More particularly the SC was written to educate lay persons in matters of doctrine and belief in the question and answer format. This format was regarded as suitable to aid its memorisation especially by children (Finlayson 2005a:12−13, part 1). Erskine and Fisher (in Engler 1911:iii) imply that the truths expressed in the SC were already present and contained in churches and that its reception merely affirmed what was already believed. Its doctrines, together with the WCF, led to affirming and developing the presbyterian style of worship and government. Children of believers were also taught the WCF and the Bible, a practice and tradition many continued doing as adults and passed on to their children.

Although the catechism was the product of humans, ‘being a form of sound words’ (Erskine & Fisher in Engler 1911:iii; cursive in the original), it faithfully represented the truths of the Bible. Engler also highlights the harmonious unity of doctrine, held to by the many formulators of the catechism and that ‘divine faith is due to the words of the Holy Ghost supporting it’ – a frustration to anyone promoting contrary doctrines (Erskine & Fisher in Engler ibid:vii). Hanko (1986) is of the opinion that the SC lacks the subjective warmth of the HC and of some statements of the WC due to its objectivity and cold phraseology. Finlayson (2005b:12–13, part 3) agrees about the objectivity, but adds that it brought about a precision of language which allowed it to masterfully employ logic to formulate definitions and address problematic theological issues. This objectivity seems to be an appeal to reason first and then to faith. Undoubtedly the crowing jewel of the SC is its first question and answer: ‘What is the chief end of man? Man’s chief end it to glorify God, and to enjoy him forever’8 (Carruthers 1897:1). According to Hanko (1986), this is not sustained in the development of the catechism and does not compare to the first question and answer of the HC and its subsequent development: ‘What is thy only comfort in life and death? That I with body and soul, both in life and death, am not my own, but belong unto my faithful Saviour Jesus Christ.’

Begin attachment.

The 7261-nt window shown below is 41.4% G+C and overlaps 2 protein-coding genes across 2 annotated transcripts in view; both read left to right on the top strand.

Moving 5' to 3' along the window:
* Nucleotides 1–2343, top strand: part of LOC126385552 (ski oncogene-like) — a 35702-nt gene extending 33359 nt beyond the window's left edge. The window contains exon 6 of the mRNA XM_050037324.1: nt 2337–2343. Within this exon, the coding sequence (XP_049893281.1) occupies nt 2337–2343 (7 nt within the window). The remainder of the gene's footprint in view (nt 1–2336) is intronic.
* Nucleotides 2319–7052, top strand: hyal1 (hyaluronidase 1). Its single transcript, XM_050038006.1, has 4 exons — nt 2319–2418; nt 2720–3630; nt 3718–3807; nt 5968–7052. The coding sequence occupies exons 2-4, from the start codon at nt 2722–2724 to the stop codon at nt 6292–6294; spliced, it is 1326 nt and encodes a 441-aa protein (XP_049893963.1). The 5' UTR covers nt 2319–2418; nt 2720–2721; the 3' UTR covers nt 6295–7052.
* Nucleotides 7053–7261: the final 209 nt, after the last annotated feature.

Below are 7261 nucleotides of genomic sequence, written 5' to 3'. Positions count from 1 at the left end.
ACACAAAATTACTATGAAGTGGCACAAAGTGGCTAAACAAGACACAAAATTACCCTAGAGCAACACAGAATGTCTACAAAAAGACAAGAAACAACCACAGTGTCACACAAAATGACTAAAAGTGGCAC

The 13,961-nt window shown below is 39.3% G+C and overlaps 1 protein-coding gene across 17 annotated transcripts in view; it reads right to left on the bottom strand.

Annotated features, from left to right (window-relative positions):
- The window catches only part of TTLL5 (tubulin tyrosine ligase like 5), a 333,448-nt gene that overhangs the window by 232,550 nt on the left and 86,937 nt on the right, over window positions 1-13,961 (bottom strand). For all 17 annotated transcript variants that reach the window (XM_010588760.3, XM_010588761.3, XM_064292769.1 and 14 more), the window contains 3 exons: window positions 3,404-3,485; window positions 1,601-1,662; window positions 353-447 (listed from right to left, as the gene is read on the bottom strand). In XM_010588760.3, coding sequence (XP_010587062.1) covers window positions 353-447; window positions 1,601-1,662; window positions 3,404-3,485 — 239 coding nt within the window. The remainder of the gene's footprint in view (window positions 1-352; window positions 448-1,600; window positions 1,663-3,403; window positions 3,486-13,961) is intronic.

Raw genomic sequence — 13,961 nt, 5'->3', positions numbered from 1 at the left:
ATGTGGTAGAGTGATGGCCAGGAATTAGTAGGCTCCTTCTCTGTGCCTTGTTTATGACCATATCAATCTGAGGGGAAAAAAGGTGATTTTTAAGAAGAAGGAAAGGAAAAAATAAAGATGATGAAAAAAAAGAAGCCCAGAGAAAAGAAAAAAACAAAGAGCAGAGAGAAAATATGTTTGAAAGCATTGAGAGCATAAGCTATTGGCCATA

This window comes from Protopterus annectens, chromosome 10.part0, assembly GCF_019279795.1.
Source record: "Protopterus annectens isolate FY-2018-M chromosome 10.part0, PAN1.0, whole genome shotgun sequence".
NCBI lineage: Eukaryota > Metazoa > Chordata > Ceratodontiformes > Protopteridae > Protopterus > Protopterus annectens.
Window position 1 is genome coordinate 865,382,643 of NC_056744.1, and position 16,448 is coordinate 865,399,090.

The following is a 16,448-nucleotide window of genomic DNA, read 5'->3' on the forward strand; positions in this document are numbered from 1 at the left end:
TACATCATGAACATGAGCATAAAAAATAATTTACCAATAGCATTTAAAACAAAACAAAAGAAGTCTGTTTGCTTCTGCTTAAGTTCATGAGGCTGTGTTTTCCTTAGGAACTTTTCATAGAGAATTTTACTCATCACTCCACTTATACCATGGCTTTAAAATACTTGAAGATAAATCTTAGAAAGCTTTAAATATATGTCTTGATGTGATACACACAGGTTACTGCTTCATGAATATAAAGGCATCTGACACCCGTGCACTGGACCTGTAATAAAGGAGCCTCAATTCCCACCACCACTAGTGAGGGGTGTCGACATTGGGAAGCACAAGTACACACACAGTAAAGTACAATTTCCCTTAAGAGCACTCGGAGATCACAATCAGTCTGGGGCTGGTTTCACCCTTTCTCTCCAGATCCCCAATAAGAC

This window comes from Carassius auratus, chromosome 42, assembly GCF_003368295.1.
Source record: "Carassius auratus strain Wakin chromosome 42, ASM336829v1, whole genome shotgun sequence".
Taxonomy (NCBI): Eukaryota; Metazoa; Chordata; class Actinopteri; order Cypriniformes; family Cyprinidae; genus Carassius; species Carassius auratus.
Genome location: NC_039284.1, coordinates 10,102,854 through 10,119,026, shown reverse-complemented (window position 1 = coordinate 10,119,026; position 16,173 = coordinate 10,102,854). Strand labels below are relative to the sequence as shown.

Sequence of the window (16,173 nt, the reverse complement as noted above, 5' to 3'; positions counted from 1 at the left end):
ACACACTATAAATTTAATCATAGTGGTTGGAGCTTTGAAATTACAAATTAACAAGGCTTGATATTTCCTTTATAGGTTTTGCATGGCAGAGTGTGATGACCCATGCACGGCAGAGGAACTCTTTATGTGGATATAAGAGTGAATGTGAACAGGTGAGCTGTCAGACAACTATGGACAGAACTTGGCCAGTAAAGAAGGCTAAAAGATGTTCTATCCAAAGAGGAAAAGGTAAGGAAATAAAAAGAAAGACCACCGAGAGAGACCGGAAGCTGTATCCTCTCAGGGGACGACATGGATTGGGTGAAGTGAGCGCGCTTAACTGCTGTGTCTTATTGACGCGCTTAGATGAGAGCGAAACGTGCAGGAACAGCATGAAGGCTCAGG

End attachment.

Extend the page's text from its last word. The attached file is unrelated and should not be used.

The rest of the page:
The LC basically summarised the Westminster Confession, whilst the SC was an abridgement of the latter and for use in catechising children. It also exhibits a strong ethical persuasion most likely representative of the puritan influence (Hanko 1986). Thomas Boston (1676–1732) (1993:9) suggested that the doctrines are merely illustrative of the Christian religion, implying there is much more to be found upon earnest study. For his own day he viewed this study as a necessity so that in facing times of trial Christians may not to lapse into apostasy.

The SC, unlike the LC, does not define the church or its officers, nor does it cover the creeds. Mitchell (1884:430) says that as far as possible the committee attempted to remove anything related to organisation of Christians. Whatever was regarded as treating external community was regarded as non-essential and superfluous. The impression is that their efforts were to primarily preserve the essence of the faith centred upon the Gospel and in which all Protestant youth could unite (Mitchell ibid:430–431). It was done with the dictum in mind of what the youth needed to hear and not what they thought they had (Mitchell ibid:435).

Some historical distinctives of the Book of Common Prayer: Anglican Catechism (1536; final form 1662)

Distinct historical background
‘Anglican’ stems from ecclesia anglicana or ‘English church’ from the Middle Ages, reflecting Christian presence in Britain and Ireland long before the missionary efforts of St. Augustine (597) sent from Rome (Cross & Livingstone 1974:58, 1043). Through the initial work of John Wycliffe (c. 1330–1384) and later of William Tyndale (1494–1536) the Bible became available in the vernacular and the telling influence for the later English Reformation (Bray 1994:17−18) continued in the authorised version of 1611. Biblical preaching, writings and pamphlets in circulation contributed to the fact that by the 16th century its ground in England had been laid. Luther’s works, entered into England, were translated and received with eagerness, although the Roman Catholic Church vehemently opposed their distribution at peril. Gospel matters were the centre of discussion at the University of Cambridge and to a lesser extent at Oxford University. The annulment of Henry VIII’s marriage with Catherine of Aragon also signalled the rift of the Christian church in England from Rome. This led to the concept of ecclesial independence of the realm and a transfer of power from pope to king, bringing about the necessity to enunciate the Christian faith peculiar to the Anglican communion.